In chutz l’aretz, a Jew struggles even to keep their ovens kosher. That’s why there’s no time for the real work of ‘koshering the soul’. When you have to drive 30 mins just to get a kosher challah, when you have to pay thousands of bucks just to have your kid in a ‘kosher’ school, you already felt like you did the work God sent you down to do.
That’s only the very, very beginning of the process.
The real job is koshering the soul – uprooting our arrogance, our obsessions with making millions, our predilection for spreading gossip and lashon hara about other Jews, for bigging ourselves up at other people’s expense.
And most of the Jews in chutz l’aretz – even the very best, and most ‘kosher’ Jews – never get anywhere near that work of spiritual rectification.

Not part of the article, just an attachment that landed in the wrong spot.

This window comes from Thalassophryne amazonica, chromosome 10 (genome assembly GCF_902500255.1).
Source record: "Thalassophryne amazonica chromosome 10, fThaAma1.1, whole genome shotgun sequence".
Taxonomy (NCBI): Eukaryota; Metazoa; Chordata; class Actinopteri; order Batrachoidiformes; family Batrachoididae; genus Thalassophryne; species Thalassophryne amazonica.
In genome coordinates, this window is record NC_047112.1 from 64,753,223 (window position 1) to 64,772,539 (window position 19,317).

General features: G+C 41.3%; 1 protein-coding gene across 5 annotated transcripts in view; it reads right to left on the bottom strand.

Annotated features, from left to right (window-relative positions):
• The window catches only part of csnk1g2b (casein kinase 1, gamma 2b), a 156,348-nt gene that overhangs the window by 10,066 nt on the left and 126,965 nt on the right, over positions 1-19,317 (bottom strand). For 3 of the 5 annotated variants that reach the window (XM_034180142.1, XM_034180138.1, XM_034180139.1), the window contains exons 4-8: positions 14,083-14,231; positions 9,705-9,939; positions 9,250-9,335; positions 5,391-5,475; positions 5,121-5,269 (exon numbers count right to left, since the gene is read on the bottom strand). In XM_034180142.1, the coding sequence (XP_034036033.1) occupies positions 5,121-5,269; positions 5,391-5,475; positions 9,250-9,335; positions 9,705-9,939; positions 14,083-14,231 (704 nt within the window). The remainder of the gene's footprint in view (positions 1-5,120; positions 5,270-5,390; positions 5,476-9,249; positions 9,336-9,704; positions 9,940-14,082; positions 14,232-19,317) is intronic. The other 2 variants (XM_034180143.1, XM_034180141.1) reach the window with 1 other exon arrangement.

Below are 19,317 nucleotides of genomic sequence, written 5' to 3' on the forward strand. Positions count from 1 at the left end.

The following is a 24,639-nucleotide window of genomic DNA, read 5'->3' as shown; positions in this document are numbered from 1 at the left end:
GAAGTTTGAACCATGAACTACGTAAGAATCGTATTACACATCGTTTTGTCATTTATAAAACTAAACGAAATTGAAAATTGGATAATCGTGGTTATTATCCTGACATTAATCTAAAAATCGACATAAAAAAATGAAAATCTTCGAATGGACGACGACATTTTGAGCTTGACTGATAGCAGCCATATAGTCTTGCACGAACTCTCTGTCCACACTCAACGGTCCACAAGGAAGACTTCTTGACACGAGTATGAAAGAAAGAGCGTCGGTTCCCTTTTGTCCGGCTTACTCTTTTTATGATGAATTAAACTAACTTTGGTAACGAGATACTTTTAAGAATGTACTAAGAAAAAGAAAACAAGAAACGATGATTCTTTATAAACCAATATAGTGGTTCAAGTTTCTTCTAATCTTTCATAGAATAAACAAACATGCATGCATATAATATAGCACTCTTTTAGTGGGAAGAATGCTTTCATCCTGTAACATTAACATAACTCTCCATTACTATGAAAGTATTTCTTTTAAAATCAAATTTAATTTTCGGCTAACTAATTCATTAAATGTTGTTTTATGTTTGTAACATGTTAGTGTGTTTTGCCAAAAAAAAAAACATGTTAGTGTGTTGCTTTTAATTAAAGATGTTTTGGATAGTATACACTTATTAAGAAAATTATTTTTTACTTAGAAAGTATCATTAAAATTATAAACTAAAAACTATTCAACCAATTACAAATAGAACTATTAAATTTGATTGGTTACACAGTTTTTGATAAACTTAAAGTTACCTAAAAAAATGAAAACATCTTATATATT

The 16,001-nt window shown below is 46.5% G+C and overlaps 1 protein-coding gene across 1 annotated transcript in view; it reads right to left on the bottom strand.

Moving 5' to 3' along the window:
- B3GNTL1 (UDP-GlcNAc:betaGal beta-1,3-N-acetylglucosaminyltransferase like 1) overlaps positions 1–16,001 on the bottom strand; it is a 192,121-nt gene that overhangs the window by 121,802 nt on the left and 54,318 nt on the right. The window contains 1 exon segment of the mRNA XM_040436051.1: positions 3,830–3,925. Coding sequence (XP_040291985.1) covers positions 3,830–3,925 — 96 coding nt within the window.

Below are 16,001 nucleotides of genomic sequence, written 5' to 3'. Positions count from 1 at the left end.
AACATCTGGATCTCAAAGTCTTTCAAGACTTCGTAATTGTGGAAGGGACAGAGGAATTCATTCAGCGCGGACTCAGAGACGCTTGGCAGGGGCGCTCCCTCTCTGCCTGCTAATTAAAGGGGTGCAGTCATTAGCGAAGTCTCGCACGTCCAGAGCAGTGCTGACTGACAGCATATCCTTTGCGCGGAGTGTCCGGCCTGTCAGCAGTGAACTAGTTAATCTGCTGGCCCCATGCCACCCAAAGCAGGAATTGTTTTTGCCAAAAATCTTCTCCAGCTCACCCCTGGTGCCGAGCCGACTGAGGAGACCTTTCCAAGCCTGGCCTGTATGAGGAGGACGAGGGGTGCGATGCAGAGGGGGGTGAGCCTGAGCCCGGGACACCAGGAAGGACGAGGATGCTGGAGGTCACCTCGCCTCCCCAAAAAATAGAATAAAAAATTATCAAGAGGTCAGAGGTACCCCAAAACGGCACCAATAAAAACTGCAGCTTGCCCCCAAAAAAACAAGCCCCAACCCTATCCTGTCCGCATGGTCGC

I know when I made aliya 12 years’ ago, I was broadly of the view that I was a completely fixed, rectified ‘good’ Jewish person who really had nothing more to do to get to the highest level of shemayim.
After all, I had two ovens! And two sinks! And two dish washers!!!!!
After I made aliya, it didn’t take long to realize just how much of the real work of koshering my soul I still have left to do.
And that’s the real difference between chutz l’aretz and Israel: The one place, you feel like you’re ‘complete’ and that you’ve got there spiritually, and that you’re serving Hashem amazingly even by just keeping a kosher home and going to shul on Shabbat. It’s only when you’re about to check out of life that you realize that sweet, superficial, Bakewell Tart of a comfort zone actually killed your neshama.
In the other place, the whole time it can feel like you’re just eating bitter herbs – for breakfast, lunch and supper. But at the end of that process, you finally realize what a life-affirming spiritual ‘cleanse’, what an amazing, deep, spiritual ‘detox’ you’ve just been through.
If you stick with God, you come out of this second process, finally, with a kosher soul.